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Christopher Shinn didn't expect to helm the Second Stage revival of his play Dying City, but he's happy to help
When Lila Neugebauer had to bow out of directing the revival of Christopher Shinn's Dying City at Second Stage Theatre shortly before rehearsals began, the playwright didn't freak out, he stepped up. He wasn't worried that he had only helmed one previous production: his play Where Do We Live? at the Vineyard Theatre in 2004.
"I loved directing when I did that and it was well-received," says Shinn. "It was an experience I wanted to repeat at some point. But I'm not like obsessed with directing my own work -- which is obvious from the fact that I have only done it twice in 15 years."
Since Shinn had been involved in the preproduction process with Neugebauer, he felt it made sense for him to take over. "To choose another director -- even one I admired -- would mean that person would be inheriting a production that they didn't cast, or have any part in the design, or who hadn't been thinking about the work," he explains.
A finalist for the 2008 Pulitzer Prize for Drama, Dying City is an unsettling one-act about a young Iraq War widow (film and TV star Mary Elizabeth Winstead) who receives an unexpected visit from her dead husband's gay identical twin (Colin Woodell, who plays both brothers). While the setup may sound simple, their slippery interactions, plus unnerving flashbacks, explore the personal impact of traumatic global events such as war. Even though the play has enjoyed many successful stagings, including a critically acclaimed 2007 mounting at Lincoln Center Theater, Shinn went into this production with fresh eyes.
"I have a very bad memory for works of art -- including my own -- so I don't have a deeply developed point of view about any of my plays," he admits. "I don't want to say it felt like someone else wrote it, but it certainly felt like an unfamiliar work. It was 2005 when I wrote it and 2006 when it had its first production in London. In revisiting it I thought, you know, this is a really interesting play and I would like to explore it."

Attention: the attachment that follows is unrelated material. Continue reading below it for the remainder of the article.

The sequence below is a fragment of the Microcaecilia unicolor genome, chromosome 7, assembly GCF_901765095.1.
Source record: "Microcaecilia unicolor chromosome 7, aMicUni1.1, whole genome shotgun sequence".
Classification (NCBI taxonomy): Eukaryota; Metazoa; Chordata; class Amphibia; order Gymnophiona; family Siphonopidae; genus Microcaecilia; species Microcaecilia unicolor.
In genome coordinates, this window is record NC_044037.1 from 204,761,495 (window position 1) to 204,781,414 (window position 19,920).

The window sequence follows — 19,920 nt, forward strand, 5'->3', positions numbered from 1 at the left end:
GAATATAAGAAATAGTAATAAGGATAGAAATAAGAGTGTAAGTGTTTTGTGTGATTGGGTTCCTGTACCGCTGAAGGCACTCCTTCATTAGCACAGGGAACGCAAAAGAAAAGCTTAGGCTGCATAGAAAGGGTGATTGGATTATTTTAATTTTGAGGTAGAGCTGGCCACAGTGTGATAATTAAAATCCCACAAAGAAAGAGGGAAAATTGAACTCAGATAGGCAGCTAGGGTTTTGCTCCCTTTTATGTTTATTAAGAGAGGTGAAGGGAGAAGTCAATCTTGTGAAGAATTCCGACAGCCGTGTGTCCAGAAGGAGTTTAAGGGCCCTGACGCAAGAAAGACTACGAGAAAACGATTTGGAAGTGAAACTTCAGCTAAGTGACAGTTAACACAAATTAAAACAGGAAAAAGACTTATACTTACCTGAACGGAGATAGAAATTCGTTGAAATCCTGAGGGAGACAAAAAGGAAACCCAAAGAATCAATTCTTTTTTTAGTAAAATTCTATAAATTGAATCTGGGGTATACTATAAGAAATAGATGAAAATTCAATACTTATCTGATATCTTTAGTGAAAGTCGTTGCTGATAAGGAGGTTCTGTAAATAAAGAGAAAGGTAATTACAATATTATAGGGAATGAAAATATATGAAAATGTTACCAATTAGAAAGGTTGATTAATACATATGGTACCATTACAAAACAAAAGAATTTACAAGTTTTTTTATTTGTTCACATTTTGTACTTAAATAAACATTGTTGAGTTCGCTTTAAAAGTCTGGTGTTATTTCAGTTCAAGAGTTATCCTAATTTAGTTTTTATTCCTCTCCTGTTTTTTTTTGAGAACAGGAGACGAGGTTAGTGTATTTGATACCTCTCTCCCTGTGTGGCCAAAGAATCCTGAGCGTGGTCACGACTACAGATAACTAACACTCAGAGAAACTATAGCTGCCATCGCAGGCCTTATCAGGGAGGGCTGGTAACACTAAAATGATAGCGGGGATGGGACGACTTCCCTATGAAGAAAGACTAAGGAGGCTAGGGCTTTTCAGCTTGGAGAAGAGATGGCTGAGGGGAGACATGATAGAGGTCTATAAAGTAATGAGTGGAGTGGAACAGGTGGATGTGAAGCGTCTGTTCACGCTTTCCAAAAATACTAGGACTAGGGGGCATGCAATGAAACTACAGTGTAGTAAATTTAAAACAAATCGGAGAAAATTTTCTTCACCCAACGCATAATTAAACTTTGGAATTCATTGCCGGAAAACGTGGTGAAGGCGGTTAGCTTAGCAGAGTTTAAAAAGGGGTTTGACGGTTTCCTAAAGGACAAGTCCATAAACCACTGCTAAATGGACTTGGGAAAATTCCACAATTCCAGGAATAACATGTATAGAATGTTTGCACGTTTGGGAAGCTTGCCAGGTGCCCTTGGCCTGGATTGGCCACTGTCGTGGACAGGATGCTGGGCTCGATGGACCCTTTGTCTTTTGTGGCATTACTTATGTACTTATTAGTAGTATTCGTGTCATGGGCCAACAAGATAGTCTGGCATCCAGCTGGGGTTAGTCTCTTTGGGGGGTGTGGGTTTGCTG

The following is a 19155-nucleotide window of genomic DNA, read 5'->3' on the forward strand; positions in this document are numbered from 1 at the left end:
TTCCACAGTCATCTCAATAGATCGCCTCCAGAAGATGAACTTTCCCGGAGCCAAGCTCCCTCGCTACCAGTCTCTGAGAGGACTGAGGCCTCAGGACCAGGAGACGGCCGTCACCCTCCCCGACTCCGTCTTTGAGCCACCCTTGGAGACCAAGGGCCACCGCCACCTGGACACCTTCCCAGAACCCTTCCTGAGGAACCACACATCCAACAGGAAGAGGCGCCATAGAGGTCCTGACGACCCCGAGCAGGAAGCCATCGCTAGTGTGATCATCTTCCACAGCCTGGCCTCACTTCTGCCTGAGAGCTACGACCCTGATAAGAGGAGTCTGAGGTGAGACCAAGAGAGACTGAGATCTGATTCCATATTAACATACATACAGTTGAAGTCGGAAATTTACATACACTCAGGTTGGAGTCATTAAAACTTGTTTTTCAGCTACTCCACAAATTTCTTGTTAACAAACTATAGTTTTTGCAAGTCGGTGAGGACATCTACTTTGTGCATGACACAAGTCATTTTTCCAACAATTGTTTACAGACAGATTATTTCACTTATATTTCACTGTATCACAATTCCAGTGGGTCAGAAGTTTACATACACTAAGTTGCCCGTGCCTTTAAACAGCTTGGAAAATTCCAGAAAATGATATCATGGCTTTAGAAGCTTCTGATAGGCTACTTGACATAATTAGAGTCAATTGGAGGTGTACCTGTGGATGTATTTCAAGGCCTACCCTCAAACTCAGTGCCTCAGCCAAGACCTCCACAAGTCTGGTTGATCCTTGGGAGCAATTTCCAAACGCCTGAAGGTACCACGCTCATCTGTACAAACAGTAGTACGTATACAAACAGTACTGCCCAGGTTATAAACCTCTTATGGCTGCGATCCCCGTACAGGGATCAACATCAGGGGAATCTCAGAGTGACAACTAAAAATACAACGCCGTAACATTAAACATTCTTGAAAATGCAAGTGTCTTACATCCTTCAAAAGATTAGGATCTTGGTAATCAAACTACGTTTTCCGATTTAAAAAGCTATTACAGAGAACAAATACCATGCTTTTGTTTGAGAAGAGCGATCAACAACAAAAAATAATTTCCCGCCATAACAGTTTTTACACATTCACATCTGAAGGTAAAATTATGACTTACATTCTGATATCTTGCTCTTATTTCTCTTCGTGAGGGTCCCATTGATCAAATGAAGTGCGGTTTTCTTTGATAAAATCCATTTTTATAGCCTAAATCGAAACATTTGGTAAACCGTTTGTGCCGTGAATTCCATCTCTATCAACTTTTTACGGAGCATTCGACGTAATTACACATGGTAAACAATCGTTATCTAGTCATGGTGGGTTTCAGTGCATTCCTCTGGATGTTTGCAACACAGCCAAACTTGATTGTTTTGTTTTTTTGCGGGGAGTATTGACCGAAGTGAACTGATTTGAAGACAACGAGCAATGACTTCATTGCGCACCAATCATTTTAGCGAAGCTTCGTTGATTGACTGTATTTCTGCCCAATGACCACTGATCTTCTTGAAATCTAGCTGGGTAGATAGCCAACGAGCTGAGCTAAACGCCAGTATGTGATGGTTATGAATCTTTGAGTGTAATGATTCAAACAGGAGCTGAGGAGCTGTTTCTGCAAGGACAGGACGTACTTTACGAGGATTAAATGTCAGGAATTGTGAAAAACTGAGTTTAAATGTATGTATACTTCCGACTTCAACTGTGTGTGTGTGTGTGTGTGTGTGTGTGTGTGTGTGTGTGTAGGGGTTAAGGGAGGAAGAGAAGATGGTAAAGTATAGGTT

Shinn says his directing style is influenced by his work at London's Royal Court Theatre, which premiered his first play, Four, then commissioned several subsequent pieces. In rehearsals, the cast and creative team would do "a very deep exploration of what was on the page, attempting to unlock the script through the evidence of the text rather than turning to me and asking, 'What do you mean?'" Shinn recalls. "So my early experience with new plays never had the element of, 'Well, the playwright is here, let's just ask him.' It was really all of us trying to discover the play together."
Of course Dying City isn't a new play, yet Shinn approached it as if it were, delving into the script with his collaborators and remaining open to their insights. "This play can take on many different interpretations -- there's not just one way to do it," he says. "I wanted to follow the actors' instincts and build from what their sense of the characters were and work together from there. The goal was to create as organic a process as we could. I also learned that, although there is a tremendous amount of surface elements to the play -- how it looks, sounds, moves -- the really important aspect is invisible, what's inside. Directors I love have all different styles of working, but they all begin from that deep inner place."
While Shinn is enjoying his time in the director's chair, he's not aiming to switch careers. "If I'm lucky enough to start to have a few revivals, I would actually like those to be directed by other people," he says. "The exciting thing about revivals is seeing the new director's vision. Though works of mine are diverse, I've never had a person of color direct a major production of mine, and I've only had one major production directed by a woman. I would really like to see people from outside my identity as a white male direct the work and open up some new perspectives."
Top image: Mary Elizabeth Winstead and Colin Woodell in Dying City. Photo by Joan Marcus.